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Carroll County Election Results 2012

Follow Election Day news in Carroll County.

Follow this article throughout the day as your local Patch editor will be out on the street updating from polling places and political headquarters, all the way up until results come in this evening.

Update 11 p.m. - Board of Education

According to the Maryland Board of Elections website, all 35 Carroll County precincts have reported with Jim Doolan and Jennifer Seidel coming away with the most votes.

Candidate Number of votes Percentage points Ginger DiMaggio 26,986 23 Jim Doolan 31,833 27.2 Cynthia Foley 23,531 20.1 Jennifer Seidel 34,684 29.6

 

Update 10:15 p.m. - Board of Education

According to the Maryland State Elections website, Jennifer Seidel and Jim Doolan are are in the lead for school board seats. There are two seats to be filled on the board of education and four candidates vying for those seats. As of 10:11, the results are as follows:

Candidate Number of votes Percentage Points Ginger DiMaggio 13,885 23.7 Jim Doolan 16,160 27.6 Cynthia Foley 11,544 19.7 Jennifer Seidel 16,806 28.7

Update 9 p.m.

The Democratic party headquarters on Liberty Street in Westminster had a crowd of about 40 as of 8 p.m. Corynne Courpas, treasurer of the Carroll County Democratic Central Committee said the feeling there tonight is "cautiously optimistic" referring to the presidential election.

She said they are feeling a little more confident about the state referendum issues.

A phone bank set up at the Democratic party headquarters made 2,800 calls today to voters in Virginia and over 4,000 calls this weekend.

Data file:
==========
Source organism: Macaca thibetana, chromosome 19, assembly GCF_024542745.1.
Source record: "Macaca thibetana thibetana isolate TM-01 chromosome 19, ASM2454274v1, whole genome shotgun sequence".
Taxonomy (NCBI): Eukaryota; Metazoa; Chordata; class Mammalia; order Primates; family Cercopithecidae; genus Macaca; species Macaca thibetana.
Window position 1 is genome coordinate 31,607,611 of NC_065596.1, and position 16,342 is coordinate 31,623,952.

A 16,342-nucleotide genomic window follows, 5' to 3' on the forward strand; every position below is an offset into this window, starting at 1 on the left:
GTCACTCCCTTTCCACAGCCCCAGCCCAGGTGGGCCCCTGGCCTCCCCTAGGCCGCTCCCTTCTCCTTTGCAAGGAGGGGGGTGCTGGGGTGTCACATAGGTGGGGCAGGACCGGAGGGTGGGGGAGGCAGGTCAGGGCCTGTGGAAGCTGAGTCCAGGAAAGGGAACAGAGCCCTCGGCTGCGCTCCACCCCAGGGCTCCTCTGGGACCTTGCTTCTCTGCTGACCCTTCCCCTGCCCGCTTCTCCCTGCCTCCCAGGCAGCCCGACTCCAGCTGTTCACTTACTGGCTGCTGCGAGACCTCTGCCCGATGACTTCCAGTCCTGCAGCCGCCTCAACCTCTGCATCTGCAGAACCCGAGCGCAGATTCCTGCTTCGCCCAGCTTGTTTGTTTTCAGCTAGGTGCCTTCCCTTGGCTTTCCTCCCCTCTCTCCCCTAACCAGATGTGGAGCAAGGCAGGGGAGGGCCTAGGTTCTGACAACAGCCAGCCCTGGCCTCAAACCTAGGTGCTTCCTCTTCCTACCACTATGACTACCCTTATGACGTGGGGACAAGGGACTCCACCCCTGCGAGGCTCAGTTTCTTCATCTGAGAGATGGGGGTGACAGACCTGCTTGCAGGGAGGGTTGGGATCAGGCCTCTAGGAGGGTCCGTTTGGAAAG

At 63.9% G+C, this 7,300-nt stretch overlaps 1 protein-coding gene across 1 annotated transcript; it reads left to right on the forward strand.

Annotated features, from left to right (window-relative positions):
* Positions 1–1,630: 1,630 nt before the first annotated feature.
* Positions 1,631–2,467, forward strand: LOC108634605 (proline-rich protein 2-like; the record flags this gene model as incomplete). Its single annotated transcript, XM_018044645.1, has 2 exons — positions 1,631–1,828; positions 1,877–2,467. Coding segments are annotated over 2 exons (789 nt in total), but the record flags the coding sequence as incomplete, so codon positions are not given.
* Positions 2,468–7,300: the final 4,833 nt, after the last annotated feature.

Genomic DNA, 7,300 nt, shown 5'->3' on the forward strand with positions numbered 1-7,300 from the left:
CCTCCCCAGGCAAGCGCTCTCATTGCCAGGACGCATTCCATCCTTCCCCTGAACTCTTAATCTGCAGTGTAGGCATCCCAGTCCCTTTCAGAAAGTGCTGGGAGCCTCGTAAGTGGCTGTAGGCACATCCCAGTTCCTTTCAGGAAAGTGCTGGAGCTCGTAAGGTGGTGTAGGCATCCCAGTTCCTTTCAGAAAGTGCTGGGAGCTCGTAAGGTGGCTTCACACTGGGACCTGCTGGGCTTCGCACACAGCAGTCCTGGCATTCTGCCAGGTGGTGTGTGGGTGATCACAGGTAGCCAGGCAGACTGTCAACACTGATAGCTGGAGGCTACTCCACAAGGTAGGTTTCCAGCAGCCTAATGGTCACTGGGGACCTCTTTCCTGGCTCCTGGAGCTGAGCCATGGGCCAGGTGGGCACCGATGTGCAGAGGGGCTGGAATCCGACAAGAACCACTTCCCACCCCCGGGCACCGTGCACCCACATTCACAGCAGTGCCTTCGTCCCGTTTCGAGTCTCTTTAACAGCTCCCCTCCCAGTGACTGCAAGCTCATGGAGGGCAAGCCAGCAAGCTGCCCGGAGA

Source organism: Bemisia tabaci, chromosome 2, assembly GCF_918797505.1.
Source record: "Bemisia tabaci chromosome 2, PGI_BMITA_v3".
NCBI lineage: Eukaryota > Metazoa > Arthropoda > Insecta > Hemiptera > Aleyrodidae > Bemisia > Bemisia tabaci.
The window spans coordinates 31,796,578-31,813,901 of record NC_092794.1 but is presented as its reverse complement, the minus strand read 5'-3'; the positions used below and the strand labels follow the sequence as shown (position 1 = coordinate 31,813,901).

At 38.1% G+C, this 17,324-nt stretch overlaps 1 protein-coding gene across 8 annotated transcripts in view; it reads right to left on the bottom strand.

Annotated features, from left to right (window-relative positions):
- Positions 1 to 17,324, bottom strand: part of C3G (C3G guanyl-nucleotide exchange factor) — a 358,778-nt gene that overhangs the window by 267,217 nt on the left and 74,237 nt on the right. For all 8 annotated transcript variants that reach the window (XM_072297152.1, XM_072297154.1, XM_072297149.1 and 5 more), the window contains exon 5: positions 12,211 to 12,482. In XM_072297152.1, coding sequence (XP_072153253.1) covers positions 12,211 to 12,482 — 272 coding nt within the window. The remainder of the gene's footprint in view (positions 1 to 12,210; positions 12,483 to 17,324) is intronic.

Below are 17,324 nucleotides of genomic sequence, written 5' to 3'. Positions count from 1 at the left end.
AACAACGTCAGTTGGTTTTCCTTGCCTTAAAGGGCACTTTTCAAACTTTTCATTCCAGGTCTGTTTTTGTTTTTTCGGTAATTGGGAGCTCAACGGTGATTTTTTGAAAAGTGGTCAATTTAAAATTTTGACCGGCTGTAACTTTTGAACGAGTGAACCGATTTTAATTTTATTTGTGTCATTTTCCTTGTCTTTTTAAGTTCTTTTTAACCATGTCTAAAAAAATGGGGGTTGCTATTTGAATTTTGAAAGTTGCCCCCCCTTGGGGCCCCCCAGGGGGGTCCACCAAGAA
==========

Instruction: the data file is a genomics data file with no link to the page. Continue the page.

The Republican party headquarters also had a healthy crowd Tuesday night. Republican Central Committee Chair Larry Helminiak said that he is disappointed in the direction the referendum issues seem to be going, primarily same sex marriage and the Dream Act.

County commissioners Doug Howard, Haven Shoemaker and Richard Rothschild were at the Republican headquarters. Rothschild said he was at the polls much of the day and thought the voter turnout was strong but not as strong as he would have liked to have seen.

"It was good, but I don't know if it was good enough," Rothschild said.

Update 5 p.m.

The precinct at Liberty High School has been busy all day Chief Election Judge Tom Hutchinson said.

As of 4:30 p.m, approximately 53 percent of registered voters in this precinct had voted according to Hutchinson.

Hutchinson said that there was a long line when the polls opened at 7 a.m. and the initial line of people had about a 45 minute wait. But he said everything had run smoothly and the lines quickly at Liberty for the remainder of the day.

Hutchinson said that in his opinion, it is the referendum issues that are bringing people out.

Update 3 p.m.

The precinct at West Middle School has had a consistent stream of voters since the doors opened at 7 a.m. according to Chief Election Judge Becky Fisher. 

She said that the line has been up to 80 people deep although that no one had waited more than half an hour as of noon. 

Voter John Muhl said he was prepared to wait for some amount of time to vote, although with his two-year-old in tow he said he could only wait as long as she would allow for it. 

Muhl said his primary interest in voting was to weigh in on the presidential election. He said there were no particular state issues that he was focused on. 

Voter Roger Groomes said he just wouldn't miss a chance to exercise his right to vote. 

Update 1:30 p.m.

The Republican headquarters on Baltimore Blvd (Rt. 140) is a ghost town. Dave Jones is holding down the office and said that everyone is out working the polls. He said he has heard that the polls were very busy early in the day. He is coordinating rides for voters who need to get to the polls. 

Update 12:30 p.m.